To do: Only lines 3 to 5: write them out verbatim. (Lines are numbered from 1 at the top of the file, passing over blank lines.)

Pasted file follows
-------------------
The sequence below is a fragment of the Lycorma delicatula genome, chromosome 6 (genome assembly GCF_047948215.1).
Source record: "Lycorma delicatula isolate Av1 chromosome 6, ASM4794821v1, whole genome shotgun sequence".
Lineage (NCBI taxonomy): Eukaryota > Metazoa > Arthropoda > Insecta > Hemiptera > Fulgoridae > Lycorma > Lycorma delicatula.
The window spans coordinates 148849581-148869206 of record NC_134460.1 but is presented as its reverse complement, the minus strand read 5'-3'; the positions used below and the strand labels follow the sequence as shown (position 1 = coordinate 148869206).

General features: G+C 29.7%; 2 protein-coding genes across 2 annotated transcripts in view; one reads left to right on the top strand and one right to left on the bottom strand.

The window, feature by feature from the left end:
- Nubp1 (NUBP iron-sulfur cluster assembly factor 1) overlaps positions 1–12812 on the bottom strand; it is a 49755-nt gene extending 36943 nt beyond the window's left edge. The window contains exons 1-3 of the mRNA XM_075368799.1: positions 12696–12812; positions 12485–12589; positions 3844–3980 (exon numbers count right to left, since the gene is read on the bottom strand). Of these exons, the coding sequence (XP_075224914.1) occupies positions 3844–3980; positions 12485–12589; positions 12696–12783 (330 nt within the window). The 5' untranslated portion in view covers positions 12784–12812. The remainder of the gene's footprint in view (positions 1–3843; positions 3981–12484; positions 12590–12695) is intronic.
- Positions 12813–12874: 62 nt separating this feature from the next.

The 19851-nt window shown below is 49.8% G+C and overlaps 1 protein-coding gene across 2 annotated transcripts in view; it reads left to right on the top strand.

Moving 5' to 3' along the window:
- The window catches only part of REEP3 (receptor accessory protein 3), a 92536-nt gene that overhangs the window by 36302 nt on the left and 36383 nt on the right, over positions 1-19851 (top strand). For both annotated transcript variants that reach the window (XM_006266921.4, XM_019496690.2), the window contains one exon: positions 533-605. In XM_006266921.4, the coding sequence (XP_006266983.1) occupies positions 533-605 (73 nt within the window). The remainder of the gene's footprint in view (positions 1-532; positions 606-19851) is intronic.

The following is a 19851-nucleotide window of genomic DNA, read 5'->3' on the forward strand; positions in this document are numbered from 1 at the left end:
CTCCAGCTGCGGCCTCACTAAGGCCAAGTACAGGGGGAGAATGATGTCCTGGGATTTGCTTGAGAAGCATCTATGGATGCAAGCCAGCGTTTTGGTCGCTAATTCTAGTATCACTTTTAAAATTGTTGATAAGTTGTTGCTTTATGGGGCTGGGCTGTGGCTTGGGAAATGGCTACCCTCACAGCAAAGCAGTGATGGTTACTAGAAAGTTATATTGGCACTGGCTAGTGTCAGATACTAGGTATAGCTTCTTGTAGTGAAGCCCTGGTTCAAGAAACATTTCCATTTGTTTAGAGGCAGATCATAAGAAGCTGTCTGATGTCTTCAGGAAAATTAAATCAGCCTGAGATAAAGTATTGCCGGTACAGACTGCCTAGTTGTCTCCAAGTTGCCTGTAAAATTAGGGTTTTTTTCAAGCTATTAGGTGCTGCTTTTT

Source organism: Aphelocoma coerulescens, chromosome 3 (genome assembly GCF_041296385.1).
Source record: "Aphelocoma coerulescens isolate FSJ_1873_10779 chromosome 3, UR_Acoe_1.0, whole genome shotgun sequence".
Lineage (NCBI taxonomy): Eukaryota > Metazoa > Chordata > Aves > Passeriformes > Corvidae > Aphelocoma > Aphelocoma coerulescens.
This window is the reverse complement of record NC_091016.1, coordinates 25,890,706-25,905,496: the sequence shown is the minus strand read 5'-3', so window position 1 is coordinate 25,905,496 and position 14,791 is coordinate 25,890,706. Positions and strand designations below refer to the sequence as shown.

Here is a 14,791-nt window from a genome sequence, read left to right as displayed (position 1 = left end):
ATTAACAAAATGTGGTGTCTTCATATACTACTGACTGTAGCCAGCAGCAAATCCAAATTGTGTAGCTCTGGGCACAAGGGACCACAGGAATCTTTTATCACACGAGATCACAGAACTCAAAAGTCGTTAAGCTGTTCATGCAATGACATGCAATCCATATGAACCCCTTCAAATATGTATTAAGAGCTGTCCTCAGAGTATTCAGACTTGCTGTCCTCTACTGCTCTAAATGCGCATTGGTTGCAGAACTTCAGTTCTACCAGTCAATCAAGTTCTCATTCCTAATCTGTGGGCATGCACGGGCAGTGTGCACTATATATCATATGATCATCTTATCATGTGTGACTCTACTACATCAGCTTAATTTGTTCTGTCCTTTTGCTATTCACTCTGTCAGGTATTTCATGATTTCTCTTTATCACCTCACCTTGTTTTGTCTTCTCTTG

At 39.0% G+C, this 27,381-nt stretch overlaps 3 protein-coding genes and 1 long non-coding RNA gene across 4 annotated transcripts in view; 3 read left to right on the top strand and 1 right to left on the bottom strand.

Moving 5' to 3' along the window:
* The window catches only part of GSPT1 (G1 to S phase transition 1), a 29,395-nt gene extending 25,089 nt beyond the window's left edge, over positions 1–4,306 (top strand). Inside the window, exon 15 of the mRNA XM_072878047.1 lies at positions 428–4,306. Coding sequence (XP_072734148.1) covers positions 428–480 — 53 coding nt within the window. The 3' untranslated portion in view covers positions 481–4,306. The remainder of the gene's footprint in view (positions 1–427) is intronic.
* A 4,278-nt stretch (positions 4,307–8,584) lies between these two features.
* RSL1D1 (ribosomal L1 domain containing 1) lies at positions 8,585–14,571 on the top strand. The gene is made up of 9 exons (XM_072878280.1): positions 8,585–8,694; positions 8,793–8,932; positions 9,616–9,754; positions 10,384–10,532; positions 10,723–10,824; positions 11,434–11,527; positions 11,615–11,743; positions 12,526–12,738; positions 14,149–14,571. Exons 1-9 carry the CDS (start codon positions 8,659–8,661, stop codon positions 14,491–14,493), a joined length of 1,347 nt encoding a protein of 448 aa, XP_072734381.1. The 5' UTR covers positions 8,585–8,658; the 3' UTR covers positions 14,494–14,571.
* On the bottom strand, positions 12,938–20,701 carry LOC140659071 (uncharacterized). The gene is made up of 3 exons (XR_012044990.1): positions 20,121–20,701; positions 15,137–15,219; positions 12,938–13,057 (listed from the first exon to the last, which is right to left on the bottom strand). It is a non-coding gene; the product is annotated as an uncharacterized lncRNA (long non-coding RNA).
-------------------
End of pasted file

Lineage (NCBI taxonomy): Eukaryota > Metazoa > Arthropoda > Insecta > Hemiptera > Fulgoridae > Lycorma > Lycorma delicatula.
The window spans coordinates 148849581-148869206 of record NC_134460.1 but is presented as its reverse complement, the minus strand read 5'-3'; the positions used below and the strand labels follow the sequence as shown (position 1 = coordinate 148869206).

General features: G+C 29.7%; 2 protein-coding genes across 2 annotated transcripts in view; one reads left to right on the top strand and one right to left on the bottom strand.